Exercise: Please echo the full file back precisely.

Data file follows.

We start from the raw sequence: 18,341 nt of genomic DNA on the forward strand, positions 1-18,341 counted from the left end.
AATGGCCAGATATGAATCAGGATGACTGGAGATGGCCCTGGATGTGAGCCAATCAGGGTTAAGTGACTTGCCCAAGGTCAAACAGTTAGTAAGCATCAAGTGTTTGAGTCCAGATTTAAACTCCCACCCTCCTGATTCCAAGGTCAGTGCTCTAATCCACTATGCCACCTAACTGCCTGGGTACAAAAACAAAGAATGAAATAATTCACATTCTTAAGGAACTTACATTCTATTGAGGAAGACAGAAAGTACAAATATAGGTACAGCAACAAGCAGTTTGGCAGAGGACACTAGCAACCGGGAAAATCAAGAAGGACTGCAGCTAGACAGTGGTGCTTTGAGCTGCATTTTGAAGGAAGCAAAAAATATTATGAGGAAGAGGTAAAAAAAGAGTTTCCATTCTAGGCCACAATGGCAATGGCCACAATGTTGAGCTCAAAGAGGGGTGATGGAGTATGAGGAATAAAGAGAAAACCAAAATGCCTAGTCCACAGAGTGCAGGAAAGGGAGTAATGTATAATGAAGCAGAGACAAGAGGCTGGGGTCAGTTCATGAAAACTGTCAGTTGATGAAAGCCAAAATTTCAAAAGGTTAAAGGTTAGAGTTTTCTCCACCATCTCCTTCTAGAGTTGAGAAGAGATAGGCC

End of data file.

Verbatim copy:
We start from the raw sequence: 18,341 nt of genomic DNA on the forward strand, positions 1-18,341 counted from the left end.
AATGGCCAGATATGAATCAGGATGACTGGAGATGGCCCTGGATGTGAGCCAATCAGGGTTAAGTGACTTGCCCAAGGTCAAACAGTTAGTAAGCATCAAGTGTTTGAGTCCAGATTTAAACTCCCACCCTCCTGATTCCAAGGTCAGTGCTCTAATCCACTATGCCACCTAACTGCCTGGGTACAAAAACAAAGAATGAAATAATTCACATTCTTAAGGAACTTACATTCTATTGAGGAAGACAGAAAGTACAAATATAGGTACAGCAACAAGCAGTTTGGCAGAGGACACTAGCAACCGGGAAAATCAAGAAGGACTGCAGCTAGACAGTGGTGCTTTGAGCTGCATTTTGAAGGAAGCAAAAAATATTATGAGGAAGAGGTAAAAAAAGAGTTTCCATTCTAGGCCACAATGGCAATGGCCACAATGTTGAGCTCAAAGAGGGGTGATGGAGTATGAGGAATAAAGAGAAAACCAAAATGCCTAGTCCACAGAGTGCAGGAAAGGGAGTAATGTATAATGAAGCAGAGACAAGAGGCTGGGGTCAGTTCATGAAAACTGTCAGTTGATGAAAGCCAAAATTTCAAAAGGTTAAAGGTTAGAGTTTTCTCCACCATCTCCTTCTAGAGTTGAGAAGAGATAGGCC